See full article at Variety - Film News »

Why Nicole Kidman Is a Full-Fledged Badass, Even Before ‘Big Little Lies’ — Career Watch

Why Nicole Kidman Is a Full-Fledged Badass, Even Before ‘Big Little Lies’ — Career Watch
Welcome to Career Watch, a vocational checkup of top actors and directors, and those who hope to get there. In this edition we take on Nicole Kidman, who’s having something of a renaissance moment.

Bottom Line: Nicole Kidman is one of our most fearless actresses. She’s an Oscar perennial who constantly chases challenging material, edginess be damned. Yes, her most recent nomination stemmed from a very mild-mannered role as Dev Patel’s mother in the true-life Australian drama “Lion,” but for Kidman’s career it’s her exceptions that prove the rule.

She broadened her fanbase by producing, with Reese Witherspoon, the hugely popular and topical HBO drama series “Big Little Lies,” in which she co-starred as Celeste Wright, an elegant Monterey mom trapped in a sadomasochistic power struggle of spousal abuse with her husband Perry (Alexander Skarsgard). Critics’ raves and audience reaction will likely push Kidman to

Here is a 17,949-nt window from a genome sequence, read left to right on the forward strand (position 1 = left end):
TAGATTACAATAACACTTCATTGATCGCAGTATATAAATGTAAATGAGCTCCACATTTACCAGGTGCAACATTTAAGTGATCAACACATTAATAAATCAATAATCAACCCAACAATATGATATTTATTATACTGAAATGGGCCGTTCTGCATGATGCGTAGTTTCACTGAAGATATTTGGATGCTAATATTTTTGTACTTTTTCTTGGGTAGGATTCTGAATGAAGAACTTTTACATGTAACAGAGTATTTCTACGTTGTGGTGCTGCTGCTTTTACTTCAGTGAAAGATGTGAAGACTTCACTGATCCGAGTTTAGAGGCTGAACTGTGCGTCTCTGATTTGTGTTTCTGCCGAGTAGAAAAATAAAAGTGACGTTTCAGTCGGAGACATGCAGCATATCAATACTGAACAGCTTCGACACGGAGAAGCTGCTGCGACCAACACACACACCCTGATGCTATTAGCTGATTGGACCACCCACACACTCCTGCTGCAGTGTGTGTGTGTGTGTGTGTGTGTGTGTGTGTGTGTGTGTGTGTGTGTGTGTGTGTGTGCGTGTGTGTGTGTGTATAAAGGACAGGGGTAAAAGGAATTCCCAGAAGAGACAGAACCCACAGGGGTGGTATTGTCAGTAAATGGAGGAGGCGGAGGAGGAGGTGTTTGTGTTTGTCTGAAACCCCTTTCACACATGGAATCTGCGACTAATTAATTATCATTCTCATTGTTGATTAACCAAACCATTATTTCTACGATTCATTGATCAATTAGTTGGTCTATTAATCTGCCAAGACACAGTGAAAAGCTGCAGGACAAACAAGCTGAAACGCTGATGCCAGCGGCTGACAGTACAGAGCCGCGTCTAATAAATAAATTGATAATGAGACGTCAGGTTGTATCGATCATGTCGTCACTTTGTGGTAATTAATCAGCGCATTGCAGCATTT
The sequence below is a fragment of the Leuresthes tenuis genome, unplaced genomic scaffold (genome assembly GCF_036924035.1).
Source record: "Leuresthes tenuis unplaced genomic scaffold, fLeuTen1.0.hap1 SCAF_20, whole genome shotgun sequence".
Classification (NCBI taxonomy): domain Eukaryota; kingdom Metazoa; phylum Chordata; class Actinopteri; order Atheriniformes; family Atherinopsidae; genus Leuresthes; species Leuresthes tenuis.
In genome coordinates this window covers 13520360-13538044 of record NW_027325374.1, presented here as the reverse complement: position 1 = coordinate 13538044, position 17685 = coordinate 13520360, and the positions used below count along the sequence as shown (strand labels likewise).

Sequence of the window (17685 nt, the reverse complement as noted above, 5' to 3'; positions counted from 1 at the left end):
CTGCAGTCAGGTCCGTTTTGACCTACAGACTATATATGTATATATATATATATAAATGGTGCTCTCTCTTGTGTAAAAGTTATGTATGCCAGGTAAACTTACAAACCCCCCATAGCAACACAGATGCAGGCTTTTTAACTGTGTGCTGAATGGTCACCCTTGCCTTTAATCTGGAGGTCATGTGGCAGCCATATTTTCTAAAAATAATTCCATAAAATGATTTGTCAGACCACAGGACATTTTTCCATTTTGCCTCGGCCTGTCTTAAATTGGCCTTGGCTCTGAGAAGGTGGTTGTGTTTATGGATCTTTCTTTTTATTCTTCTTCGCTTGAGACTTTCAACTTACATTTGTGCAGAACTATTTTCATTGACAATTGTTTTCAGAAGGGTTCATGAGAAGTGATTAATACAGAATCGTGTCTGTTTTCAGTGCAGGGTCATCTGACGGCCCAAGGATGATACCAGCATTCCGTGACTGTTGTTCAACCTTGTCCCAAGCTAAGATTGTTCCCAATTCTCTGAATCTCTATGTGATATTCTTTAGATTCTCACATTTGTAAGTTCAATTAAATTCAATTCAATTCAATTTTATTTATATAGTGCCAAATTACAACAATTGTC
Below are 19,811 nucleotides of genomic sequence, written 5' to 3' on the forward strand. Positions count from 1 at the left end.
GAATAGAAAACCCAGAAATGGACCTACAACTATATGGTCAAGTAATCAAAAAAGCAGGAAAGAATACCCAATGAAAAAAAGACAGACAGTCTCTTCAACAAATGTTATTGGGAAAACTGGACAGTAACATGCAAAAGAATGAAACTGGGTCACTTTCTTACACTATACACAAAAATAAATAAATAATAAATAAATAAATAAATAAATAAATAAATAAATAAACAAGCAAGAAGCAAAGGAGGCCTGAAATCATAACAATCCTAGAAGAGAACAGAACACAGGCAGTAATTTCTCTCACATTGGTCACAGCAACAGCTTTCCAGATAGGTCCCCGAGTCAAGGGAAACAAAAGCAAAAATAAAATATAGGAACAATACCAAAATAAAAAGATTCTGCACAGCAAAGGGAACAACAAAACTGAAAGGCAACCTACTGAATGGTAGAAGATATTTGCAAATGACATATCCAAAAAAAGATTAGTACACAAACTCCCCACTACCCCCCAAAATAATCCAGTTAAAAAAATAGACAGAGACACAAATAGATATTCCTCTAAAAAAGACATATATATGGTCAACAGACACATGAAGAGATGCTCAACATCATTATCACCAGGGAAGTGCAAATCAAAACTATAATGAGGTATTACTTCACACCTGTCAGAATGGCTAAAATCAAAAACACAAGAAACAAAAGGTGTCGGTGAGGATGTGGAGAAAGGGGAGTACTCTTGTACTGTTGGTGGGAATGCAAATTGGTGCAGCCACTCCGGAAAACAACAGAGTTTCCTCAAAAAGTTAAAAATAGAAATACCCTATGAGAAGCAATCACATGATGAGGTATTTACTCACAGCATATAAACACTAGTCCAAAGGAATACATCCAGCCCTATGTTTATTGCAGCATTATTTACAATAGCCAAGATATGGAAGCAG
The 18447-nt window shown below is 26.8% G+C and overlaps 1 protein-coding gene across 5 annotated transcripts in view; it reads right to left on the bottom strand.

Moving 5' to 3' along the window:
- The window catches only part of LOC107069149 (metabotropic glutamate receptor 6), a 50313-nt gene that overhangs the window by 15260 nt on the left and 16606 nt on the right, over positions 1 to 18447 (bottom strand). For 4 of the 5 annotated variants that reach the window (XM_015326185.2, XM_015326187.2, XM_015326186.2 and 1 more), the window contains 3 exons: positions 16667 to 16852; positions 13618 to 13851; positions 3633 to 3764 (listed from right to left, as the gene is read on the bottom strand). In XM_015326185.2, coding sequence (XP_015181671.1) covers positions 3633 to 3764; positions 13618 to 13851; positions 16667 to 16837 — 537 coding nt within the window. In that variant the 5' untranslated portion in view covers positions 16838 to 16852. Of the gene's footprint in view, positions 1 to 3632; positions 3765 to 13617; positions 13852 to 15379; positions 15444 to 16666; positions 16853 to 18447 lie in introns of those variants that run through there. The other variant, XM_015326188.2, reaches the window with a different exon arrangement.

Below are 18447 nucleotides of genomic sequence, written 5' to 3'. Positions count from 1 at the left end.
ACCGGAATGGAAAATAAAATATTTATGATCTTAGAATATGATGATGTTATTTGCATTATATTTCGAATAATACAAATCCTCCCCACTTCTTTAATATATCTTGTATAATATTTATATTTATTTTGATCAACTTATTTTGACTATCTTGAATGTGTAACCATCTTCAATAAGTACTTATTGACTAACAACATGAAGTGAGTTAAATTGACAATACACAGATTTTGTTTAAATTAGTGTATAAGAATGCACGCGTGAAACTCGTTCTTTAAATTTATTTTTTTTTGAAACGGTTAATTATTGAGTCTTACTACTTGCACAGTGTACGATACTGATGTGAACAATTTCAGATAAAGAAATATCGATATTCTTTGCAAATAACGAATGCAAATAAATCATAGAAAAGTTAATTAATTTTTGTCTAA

See full article at Thompson on Hollywood »

Why Nicole Kidman Is a Full-Fledged Badass, Even Before ‘Big Little Lies’ — Career Watch

Why Nicole Kidman Is a Full-Fledged Badass, Even Before ‘Big Little Lies’ — Career Watch
Welcome to Career Watch, a vocational checkup of top actors and directors, and those who hope to get there. In this edition we take on Nicole Kidman, who’s having something of a renaissance moment.

Bottom Line: Nicole Kidman is one of our most fearless actresses. She’s an Oscar perennial who constantly chases challenging material, edginess be damned. Yes, her most recent nomination stemmed from a very mild-mannered role as Dev Patel’s mother in the true-life Australian drama “Lion,” but for Kidman’s career it’s her exceptions that prove the rule.